Lego as most of us know it dates from 1978, when the iconic Minifigure was introduced. This marked a transition from Lego as a general building toy to a more themed experience offering greater play opportunities.
The first themed sets were Town, Castle and Space and introduced in 1978. Town morphed into the current City theme in 2005, while the Castle theme was discontinued in 2013 alongside the classic “sci-fi” Space theme (a more realistic Space theme exists today as part of the current City theme, and there’s the Star Wars theme that’s been going since 1999 as well). The original Lego building blocks are still available as “Lego Classic”, too, as are the Duplo range (introduced in1969 and designed for pre-schoolers).
To date, there have been about 150 themes – including an Australian Outback themed one that was only produced in 1997. There are also two gaming themes – Minecraft and Super Mario Bros – plus Lego kits of the NES and Atari 2600 consoles.
The assorted Lego themes and sub-themes are quite the rabbit hole and outside the scope of this article, however, but Lego have said there are more than 30 global themes currently in production.
What is relevant, however, is that Lego has been part of the lives of nearly all of us reading this – whether it’s from when we were kids, as adult enthusiasts, or sharing it with our own children.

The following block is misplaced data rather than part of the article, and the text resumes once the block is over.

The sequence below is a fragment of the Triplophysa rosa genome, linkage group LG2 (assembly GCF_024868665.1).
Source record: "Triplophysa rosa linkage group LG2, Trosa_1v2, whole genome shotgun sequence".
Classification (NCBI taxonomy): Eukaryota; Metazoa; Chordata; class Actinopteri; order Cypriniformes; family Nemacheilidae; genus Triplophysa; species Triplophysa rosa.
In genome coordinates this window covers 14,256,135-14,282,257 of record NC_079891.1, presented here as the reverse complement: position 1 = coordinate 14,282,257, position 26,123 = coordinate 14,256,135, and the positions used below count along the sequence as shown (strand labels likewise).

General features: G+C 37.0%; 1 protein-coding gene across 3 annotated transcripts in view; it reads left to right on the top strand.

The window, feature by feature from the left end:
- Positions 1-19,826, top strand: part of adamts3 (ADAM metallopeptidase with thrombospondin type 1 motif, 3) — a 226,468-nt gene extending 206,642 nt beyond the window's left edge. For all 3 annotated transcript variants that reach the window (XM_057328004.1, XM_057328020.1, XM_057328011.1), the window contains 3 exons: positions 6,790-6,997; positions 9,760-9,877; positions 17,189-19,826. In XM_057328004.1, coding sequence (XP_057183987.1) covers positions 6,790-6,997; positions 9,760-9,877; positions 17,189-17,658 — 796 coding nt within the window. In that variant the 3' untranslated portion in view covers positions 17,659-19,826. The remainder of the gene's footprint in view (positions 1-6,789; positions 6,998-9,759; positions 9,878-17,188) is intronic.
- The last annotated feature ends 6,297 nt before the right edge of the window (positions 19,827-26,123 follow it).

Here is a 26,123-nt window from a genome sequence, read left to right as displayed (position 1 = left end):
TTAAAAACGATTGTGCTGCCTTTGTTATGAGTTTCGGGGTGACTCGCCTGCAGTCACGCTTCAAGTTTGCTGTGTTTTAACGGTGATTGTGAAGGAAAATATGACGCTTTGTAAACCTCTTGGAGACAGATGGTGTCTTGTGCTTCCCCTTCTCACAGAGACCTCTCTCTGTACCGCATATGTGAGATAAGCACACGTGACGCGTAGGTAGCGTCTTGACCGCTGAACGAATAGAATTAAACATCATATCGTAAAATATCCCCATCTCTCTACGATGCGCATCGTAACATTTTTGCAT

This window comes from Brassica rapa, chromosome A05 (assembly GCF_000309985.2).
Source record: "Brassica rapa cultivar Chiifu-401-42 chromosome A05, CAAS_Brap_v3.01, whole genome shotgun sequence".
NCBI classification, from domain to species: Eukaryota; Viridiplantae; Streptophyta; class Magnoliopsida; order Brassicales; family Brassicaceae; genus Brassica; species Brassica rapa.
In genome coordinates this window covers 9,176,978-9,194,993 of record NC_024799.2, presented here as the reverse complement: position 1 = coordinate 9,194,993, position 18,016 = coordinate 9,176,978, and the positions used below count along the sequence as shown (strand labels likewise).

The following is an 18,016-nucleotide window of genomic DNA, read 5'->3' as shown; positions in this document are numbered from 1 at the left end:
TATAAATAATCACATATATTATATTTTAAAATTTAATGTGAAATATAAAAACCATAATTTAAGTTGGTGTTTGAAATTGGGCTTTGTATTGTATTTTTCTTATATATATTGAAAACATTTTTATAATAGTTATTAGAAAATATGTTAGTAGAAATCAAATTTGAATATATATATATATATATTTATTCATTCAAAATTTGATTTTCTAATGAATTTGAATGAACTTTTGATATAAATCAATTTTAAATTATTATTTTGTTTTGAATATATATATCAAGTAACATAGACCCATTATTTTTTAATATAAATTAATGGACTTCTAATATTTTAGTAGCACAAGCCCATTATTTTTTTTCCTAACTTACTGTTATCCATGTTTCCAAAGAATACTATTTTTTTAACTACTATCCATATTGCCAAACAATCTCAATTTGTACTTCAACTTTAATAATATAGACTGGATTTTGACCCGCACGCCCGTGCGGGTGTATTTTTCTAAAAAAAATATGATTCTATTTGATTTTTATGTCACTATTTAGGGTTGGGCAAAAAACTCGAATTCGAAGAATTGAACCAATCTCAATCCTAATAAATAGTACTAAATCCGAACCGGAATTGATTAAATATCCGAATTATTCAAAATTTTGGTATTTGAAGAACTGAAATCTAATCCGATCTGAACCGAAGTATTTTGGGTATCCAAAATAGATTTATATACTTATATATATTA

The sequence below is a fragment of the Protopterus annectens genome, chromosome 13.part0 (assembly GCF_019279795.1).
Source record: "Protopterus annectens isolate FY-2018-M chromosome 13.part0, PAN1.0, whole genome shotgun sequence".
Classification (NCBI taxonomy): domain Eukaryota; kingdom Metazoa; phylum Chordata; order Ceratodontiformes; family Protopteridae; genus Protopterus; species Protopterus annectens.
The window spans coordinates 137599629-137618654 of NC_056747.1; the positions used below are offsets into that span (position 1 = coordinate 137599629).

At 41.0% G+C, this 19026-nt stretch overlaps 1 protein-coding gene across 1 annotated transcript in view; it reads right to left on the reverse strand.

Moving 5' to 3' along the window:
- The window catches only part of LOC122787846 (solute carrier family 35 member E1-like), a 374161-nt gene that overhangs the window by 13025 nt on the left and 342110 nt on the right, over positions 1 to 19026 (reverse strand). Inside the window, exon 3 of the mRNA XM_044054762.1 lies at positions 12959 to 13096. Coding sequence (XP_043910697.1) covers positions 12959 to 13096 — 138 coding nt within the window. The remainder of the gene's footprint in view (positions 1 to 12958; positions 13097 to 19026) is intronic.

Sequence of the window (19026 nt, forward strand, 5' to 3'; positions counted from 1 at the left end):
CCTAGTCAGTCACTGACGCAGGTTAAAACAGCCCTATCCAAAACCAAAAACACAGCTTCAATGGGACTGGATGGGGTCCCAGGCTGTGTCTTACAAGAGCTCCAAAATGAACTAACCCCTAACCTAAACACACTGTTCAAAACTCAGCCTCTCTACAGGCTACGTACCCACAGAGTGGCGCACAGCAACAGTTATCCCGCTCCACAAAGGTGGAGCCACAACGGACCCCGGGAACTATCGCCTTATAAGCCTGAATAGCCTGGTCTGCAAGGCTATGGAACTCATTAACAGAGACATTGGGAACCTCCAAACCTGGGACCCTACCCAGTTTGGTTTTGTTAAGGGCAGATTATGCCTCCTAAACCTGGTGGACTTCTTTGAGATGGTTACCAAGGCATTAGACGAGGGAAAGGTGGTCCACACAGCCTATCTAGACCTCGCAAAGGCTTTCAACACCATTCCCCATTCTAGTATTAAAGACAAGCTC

What’s particularly remarkable is the brand’s successful branching out from physical toys to other media – the one most relevant to us being the many assorted Lego video games such as Lego Star Wars: The Skywalker Saga and Lego City Undercover (most of which are very good and a lot of fun, incidentally).
In addition to a number of movies (including The Lego Movie, The Lego Movie 2 and The Lego Batman Movie), there are also several Legoland theme parks around the world – the nearest one to us is in Malaysia.
Just to give you an idea of how big the Lego group has become, their HQ in Bilund now has more than 430 designers working at it (drawn from 40 different nationalities) and there are more than 24,000 people working for Lego around the world, including at their five factories in Bilund, Nyíregyháza (Hungary), Monterrey (Mexico), Jiaxing (China), and Kladno (Czech Republic). A carbon-neutral factory in Vietnam is also under construction at time of writing.
There are more than 830 official Lego stores around the world, including several in Australia, and countless more authorised retailers of their products both in physical stores and online, servicing more than 120 countries.